Southwest Airlines Denies Allegation That Pilots Hid Camera in Bathroom on Plane

By Zachary Stieber
Zachary Stieber
Zachary Stieber
Zachary Stieber covers U.S. news and stories relating to the COVID-19 pandemic. He is based in Maryland.
October 28, 2019 Updated: October 28, 2019

Southwest Airlines is disputing an allegation that pilots hid a camera in a plane bathroom, calling it “an inappropriate attempt at humor.”

In a statement sent to news outlets, Southwest denied the allegation and said it was ready to “vigorously defend the lawsuit.”

“When the incident happened two years ago, we investigated the allegations and addressed the situation with the crew involved,” a company spokesperson said in the statement.

“We can confirm from our investigation that there was never a camera in the lavatory; the incident was an inappropriate attempt at humor which the company did not condone.”

The response came after Renee Steinaker, a Phoenix-based Southwest flight attendant, filed a lawsuit over the weekend alleging she saw two pilots livestreaming footage from a bathroom while on a flight on Feb. 27, 2017.

Southwest policy requires two crew members in the cockpit at all times, so Steinaker went into the cockpit so Capt. Tery Graham could use the restroom.

Steinaker said she spotted an iPad mounted to the windshield near the captain’s seat and alleged that she saw a livestream from one of the lane’s bathrooms on the device. She saw Graham in the lavatory, according to the suit.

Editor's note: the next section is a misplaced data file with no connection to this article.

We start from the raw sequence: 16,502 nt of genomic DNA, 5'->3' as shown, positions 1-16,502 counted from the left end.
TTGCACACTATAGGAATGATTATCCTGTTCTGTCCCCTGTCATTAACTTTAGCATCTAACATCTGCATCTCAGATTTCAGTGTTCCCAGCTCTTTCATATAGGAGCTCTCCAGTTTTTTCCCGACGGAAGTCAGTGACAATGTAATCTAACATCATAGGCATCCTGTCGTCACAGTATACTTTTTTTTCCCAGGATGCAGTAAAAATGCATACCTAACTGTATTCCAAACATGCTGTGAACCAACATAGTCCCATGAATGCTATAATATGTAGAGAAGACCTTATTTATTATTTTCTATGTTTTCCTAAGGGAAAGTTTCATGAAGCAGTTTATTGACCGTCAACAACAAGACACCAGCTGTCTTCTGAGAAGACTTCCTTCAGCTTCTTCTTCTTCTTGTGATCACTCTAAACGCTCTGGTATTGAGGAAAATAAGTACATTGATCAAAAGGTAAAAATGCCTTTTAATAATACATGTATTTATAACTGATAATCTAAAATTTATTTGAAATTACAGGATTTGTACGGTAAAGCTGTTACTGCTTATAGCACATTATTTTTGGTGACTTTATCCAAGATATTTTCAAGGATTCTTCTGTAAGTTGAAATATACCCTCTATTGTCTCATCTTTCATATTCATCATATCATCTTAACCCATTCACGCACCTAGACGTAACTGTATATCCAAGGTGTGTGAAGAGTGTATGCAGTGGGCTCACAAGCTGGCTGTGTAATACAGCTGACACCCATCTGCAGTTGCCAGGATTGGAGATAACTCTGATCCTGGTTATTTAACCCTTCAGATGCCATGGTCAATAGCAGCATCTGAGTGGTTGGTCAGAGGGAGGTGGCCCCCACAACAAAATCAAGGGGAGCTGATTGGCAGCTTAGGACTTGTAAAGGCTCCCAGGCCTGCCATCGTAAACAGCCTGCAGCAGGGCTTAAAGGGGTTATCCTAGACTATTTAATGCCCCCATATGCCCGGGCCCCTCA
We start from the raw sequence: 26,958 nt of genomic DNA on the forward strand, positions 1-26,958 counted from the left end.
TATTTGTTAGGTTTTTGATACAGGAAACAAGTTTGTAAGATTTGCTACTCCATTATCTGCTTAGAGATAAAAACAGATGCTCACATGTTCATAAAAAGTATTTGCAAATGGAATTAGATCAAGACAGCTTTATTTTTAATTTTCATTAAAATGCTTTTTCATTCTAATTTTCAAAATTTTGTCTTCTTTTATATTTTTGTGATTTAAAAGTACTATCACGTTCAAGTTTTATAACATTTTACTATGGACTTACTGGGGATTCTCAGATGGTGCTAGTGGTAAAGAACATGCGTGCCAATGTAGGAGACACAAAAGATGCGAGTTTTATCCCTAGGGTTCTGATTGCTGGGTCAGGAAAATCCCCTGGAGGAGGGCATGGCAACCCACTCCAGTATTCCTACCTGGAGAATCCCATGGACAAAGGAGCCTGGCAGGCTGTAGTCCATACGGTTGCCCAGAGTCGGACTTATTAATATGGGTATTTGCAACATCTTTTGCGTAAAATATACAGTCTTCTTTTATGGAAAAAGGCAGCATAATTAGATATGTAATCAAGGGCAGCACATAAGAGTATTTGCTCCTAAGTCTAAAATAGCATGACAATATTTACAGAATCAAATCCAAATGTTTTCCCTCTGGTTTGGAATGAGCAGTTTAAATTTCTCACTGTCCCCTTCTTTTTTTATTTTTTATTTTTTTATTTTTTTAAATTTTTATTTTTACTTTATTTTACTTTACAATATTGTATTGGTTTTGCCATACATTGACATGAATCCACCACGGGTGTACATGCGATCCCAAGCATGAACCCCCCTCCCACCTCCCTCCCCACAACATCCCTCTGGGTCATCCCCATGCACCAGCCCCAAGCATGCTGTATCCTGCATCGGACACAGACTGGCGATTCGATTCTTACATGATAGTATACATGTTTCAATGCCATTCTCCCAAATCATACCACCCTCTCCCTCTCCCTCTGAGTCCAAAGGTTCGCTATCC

She claimed Ryan Russell, the co-pilot, looked distraught and told her the cameras were a new, secret security measure.

“They led her to believe that she and others had been filmed—had been videotaped if you will—while they were using the lavatory. It’s really hard to imagine a more outrageous kind of conduct,” aviation attorney Ronald L.M. Goldman, who is representing Steinaker, told the Arizona Republic.

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Browsing images online on an iPad in a file photograph. fancycrave1/Pixabay)

Steinaker snapped a picture of the iPad with her phone to preserve evidence of what happened.

Steinaker reported what took place to the airline but said she was told not to speak about the incident because if she did, Southwest would lose customers. Further, the suit alleged, the pilot and co-pilot were allowed to continue flying for the company.

“In my view, Southwest Airlines has treated this as ‘how dare they report it’ rather than ‘thank you for letting us know,'” Goldman told the Republic.

Goldman added in a statement to the Associated Press: “The cockpit of a commercial airliner is not a playground for peeping toms.”

The initial version of the suit alleged Steinaker and her husband, David, who is also a Southwest flight attendant, were discriminated against, harassed, and retaliated against after Steinaker reported what happened but a later version didn’t include those allegations, the outlet reported.

The suit said the allegations would be restored if the federal Equal Employment Opportunity Commission approved the Steinakers suing over those allegations.

Zachary Stieber
Zachary Stieber covers U.S. news and stories relating to the COVID-19 pandemic. He is based in Maryland.